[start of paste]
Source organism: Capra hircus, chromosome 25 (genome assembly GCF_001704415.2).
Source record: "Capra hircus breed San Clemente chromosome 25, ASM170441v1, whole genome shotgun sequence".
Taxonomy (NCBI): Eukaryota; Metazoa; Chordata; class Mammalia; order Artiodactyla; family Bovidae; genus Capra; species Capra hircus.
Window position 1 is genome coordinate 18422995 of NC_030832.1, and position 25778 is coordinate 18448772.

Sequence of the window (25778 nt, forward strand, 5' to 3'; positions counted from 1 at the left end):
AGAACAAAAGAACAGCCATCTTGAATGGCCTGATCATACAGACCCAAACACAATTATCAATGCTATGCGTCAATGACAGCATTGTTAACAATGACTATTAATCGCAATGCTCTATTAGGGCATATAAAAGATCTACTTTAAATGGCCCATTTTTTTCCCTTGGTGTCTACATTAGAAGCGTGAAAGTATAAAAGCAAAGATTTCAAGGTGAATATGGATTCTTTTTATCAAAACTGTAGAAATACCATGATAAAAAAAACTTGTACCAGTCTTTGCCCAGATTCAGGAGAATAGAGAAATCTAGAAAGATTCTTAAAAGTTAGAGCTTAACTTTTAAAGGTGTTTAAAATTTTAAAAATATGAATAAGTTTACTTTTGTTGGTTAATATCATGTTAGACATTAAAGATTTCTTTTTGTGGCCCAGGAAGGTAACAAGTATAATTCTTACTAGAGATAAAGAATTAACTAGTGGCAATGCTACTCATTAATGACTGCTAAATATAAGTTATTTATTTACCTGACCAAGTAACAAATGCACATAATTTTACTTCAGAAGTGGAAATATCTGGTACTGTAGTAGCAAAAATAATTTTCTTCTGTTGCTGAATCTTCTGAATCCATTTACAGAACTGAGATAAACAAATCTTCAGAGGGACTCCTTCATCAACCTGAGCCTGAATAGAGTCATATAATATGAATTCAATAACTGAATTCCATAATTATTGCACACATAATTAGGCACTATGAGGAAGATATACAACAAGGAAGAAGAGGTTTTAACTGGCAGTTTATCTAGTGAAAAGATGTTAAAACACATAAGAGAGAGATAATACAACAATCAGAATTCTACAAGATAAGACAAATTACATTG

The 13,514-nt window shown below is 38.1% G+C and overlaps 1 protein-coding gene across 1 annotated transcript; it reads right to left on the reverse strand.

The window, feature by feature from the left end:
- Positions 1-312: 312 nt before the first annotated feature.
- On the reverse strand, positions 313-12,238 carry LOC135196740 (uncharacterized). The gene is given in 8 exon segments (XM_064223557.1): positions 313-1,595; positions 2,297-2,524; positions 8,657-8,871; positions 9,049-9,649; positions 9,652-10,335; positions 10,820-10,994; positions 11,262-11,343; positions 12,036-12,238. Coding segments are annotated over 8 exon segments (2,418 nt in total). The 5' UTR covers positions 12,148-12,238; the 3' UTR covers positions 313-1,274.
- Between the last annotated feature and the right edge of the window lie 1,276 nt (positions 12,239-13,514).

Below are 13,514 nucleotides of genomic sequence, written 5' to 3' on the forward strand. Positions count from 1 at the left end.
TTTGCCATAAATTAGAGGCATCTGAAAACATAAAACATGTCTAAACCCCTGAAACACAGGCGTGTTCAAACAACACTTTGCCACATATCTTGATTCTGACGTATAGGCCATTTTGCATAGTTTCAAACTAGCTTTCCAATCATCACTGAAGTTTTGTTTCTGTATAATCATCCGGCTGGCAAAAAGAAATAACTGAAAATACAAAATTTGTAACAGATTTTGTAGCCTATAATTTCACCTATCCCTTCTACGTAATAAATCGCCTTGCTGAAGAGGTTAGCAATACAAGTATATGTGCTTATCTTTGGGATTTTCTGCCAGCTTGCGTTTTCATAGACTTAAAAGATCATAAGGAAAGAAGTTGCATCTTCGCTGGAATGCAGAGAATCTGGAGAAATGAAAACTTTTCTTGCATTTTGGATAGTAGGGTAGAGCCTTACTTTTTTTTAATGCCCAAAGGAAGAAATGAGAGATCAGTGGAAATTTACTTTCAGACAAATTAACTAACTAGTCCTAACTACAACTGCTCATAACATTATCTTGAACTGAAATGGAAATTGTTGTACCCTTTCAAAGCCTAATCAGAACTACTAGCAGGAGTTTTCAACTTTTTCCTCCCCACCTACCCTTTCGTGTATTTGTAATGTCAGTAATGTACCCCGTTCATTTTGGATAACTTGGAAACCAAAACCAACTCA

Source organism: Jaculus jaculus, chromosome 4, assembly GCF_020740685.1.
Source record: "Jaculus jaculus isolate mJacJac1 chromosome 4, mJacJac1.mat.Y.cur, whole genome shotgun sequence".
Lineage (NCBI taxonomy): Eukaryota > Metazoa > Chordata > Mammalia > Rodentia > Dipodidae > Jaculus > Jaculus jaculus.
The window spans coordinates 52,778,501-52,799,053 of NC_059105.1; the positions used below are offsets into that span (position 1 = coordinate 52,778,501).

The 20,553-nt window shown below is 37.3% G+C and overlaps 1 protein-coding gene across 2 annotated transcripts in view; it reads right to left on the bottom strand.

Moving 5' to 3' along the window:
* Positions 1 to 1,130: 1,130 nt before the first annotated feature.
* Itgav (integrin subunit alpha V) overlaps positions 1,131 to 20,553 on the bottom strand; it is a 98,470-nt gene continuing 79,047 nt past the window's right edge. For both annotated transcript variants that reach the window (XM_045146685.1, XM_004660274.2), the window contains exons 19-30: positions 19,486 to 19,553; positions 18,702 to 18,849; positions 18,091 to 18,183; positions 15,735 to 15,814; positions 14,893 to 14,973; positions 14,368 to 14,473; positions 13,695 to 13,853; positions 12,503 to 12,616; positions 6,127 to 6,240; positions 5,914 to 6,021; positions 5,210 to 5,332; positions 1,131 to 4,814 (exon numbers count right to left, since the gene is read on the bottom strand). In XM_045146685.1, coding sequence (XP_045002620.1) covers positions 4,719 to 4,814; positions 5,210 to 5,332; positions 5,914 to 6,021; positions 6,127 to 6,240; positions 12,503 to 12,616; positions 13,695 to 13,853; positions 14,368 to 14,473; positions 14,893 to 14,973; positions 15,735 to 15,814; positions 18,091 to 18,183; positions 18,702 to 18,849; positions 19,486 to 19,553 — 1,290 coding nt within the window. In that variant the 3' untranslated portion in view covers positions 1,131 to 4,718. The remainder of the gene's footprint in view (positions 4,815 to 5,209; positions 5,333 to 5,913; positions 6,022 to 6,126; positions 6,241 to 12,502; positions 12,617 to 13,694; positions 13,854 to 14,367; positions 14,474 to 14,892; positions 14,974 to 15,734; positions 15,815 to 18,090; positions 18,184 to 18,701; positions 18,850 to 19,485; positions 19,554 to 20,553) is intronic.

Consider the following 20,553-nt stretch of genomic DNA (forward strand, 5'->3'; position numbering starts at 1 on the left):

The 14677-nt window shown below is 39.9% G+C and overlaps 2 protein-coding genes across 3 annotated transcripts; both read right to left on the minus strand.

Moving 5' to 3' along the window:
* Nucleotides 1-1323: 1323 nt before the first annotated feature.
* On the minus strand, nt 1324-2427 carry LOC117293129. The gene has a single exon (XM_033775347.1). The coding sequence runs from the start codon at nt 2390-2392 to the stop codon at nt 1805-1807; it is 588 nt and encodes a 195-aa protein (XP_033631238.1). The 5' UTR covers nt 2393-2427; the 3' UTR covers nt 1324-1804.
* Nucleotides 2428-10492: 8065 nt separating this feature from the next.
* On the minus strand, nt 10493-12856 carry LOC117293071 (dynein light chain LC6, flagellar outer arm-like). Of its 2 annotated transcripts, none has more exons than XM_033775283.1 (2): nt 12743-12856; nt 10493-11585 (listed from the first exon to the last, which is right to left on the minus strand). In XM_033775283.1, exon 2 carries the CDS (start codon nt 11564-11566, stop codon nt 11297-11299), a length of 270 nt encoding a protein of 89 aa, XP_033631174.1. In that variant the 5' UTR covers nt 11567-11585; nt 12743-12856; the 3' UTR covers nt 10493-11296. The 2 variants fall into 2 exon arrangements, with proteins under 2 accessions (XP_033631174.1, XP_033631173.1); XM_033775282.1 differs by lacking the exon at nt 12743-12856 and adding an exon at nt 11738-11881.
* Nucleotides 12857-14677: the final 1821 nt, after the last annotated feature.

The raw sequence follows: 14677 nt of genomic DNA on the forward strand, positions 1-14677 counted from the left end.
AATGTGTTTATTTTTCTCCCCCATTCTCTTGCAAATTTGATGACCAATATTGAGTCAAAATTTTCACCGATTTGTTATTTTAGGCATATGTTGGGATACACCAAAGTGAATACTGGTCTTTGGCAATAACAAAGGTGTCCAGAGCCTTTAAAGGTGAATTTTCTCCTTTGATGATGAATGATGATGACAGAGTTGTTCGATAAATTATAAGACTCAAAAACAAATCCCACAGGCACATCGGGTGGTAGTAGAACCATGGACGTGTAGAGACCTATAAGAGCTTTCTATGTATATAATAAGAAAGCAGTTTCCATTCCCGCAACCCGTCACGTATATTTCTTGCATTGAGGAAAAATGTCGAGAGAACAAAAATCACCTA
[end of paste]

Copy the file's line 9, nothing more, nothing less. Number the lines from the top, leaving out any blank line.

- Positions 1-312: 312 nt before the first annotated feature.